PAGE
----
The Stacks project

Example 9.26.8. Let $X$ be a compact Riemann surface. Then the function field $\mathbf{C}(X)$ (see Example 9.3.6) has transcendence degree one over $\mathbf{C}$. In fact, any finitely generated extension of $\mathbf{C}$ of transcendence degree one arises from a Riemann surface. There is even an equivalence of categories between the category of compact Riemann surfaces and (non-constant) holomorphic maps and the opposite of the category of finitely generated extensions of $\mathbf{C}$ of transcendence degree $1$ and morphisms of $\mathbf{C}$-algebras. See [Forster].

There is an algebraic version of the above statement as well. Given an (irreducible) algebraic curve in projective space over an algebraically closed field $k$ (e.g. the complex numbers), one can consider its “field of rational functions”: basically, functions that look like quotients of polynomials, where the denominator does not identically vanish on the curve. There is a similar anti-equivalence of categories (Algebraic Curves, Theorem 53.2.6) between smooth projective curves and non-constant morphisms of curves and finitely generated extensions of $k$ of transcendence degree one. See [H].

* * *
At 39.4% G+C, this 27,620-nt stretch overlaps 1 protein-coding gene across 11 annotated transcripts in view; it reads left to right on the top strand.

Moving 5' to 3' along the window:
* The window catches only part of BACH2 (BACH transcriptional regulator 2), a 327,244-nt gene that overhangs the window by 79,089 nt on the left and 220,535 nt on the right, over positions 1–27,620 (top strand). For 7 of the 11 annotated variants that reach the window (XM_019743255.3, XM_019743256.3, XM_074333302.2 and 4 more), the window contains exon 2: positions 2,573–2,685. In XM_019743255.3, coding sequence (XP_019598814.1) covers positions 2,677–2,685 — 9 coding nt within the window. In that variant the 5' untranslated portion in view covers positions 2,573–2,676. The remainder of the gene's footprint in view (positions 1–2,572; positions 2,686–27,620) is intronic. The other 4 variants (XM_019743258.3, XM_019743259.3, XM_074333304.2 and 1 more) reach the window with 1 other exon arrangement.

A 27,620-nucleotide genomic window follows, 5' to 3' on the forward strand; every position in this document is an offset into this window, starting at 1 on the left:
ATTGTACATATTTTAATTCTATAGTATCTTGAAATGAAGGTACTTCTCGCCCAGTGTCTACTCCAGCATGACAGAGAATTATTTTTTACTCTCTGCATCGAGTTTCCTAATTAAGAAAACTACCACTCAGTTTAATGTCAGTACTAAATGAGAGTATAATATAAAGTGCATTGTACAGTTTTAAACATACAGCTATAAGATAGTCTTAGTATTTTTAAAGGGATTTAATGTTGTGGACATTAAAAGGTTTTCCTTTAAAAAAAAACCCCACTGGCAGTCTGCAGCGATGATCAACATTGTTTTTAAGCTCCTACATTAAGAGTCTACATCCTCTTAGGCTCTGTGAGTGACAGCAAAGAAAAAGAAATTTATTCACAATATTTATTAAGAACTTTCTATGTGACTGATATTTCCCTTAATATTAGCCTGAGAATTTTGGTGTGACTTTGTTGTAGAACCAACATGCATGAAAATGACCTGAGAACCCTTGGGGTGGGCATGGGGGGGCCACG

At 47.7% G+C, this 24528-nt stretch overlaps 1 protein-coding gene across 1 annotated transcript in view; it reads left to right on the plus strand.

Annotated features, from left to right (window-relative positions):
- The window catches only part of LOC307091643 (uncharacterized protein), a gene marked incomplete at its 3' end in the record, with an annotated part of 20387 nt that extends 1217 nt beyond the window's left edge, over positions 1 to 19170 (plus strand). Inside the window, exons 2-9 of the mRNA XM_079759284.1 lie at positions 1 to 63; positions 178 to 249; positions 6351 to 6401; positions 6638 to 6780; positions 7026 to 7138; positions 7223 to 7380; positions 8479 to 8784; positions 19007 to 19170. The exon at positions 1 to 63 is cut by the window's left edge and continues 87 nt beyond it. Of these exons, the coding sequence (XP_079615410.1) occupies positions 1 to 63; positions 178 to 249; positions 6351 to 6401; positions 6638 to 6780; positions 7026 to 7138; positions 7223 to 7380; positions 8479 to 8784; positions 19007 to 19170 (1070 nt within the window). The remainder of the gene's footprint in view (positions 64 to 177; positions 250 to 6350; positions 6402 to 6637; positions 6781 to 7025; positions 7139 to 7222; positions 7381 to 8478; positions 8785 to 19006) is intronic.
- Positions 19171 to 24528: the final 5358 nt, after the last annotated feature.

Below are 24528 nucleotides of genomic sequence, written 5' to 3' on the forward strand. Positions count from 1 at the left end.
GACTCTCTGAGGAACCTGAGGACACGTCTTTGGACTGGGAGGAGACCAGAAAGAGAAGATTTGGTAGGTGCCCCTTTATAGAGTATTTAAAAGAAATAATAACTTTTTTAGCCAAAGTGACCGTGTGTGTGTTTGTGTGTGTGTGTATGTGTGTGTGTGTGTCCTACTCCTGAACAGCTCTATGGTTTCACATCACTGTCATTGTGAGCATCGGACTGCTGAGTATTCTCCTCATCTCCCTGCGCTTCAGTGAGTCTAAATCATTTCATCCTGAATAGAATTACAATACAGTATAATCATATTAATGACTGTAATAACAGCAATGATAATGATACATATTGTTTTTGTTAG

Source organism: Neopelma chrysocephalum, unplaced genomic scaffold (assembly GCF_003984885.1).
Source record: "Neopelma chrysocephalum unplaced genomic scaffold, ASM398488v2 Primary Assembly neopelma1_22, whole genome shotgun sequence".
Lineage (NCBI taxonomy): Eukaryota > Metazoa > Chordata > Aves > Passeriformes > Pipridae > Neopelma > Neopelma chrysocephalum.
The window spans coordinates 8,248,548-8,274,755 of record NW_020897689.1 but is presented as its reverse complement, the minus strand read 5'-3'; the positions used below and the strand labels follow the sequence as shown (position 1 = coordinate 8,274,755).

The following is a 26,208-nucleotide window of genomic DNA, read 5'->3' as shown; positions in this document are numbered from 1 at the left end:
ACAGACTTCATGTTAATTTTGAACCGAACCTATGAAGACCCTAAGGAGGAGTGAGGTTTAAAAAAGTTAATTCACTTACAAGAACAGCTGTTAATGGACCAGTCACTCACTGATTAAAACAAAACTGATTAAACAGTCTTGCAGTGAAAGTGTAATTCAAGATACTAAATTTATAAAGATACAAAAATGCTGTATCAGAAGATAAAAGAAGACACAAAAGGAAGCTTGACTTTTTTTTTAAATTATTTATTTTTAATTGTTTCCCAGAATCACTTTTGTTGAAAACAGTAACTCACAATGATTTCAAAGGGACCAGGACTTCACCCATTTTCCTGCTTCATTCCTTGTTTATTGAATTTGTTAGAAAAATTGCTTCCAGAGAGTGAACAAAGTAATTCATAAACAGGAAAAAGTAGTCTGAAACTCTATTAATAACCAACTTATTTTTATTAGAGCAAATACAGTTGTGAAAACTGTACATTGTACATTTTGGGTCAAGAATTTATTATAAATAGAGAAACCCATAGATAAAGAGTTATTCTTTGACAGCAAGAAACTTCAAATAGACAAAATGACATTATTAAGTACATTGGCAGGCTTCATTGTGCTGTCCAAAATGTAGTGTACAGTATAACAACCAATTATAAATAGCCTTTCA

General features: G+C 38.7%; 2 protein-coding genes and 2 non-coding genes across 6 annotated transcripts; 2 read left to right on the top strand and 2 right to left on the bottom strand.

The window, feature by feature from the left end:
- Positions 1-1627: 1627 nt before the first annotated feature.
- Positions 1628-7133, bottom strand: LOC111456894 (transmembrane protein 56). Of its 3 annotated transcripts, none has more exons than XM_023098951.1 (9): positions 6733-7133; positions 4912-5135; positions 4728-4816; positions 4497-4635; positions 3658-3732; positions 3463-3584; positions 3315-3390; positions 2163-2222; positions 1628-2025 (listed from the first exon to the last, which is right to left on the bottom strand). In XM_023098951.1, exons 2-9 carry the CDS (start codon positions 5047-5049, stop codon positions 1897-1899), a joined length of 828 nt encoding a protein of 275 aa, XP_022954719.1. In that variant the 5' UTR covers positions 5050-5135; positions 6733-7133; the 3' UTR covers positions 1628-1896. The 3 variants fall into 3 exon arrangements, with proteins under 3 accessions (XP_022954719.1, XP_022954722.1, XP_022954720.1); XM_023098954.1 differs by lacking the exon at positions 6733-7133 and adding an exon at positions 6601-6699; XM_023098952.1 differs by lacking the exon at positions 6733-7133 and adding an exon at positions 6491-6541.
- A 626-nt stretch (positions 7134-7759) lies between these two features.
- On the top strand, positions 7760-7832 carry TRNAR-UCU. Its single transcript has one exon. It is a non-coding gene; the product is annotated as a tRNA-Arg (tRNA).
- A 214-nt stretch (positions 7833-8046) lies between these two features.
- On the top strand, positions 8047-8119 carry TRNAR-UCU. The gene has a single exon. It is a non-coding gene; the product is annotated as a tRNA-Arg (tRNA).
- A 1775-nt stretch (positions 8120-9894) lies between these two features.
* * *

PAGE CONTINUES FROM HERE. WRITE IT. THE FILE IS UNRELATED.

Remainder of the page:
Comments (2)

Comment #7466 by Gabriel Ribeiro on

The "insert future reference" should be replaced by Tag 0BY1.

There are also:

  • 9 comment(s) on Section 9.26: Transcendence

Post a comment

Your email address will not be published. Required fields are marked.

In your comment you can use Markdown and LaTeX style mathematics (enclose it like $\pi$). A preview option is available if you wish to see how it works out (just click on the eye in the toolbar).

Unfortunately JavaScript is disabled in your browser, so the comment preview function will not work.

All contributions are licensed under the GNU Free Documentation License.

In order to prevent bots from posting comments, we would like you to prove that you are human. You can do this by filling in the name of the current tag in the following input field. As a reminder, this is tag 09IB. Beware of the difference between the letter 'O' and the digit '0'.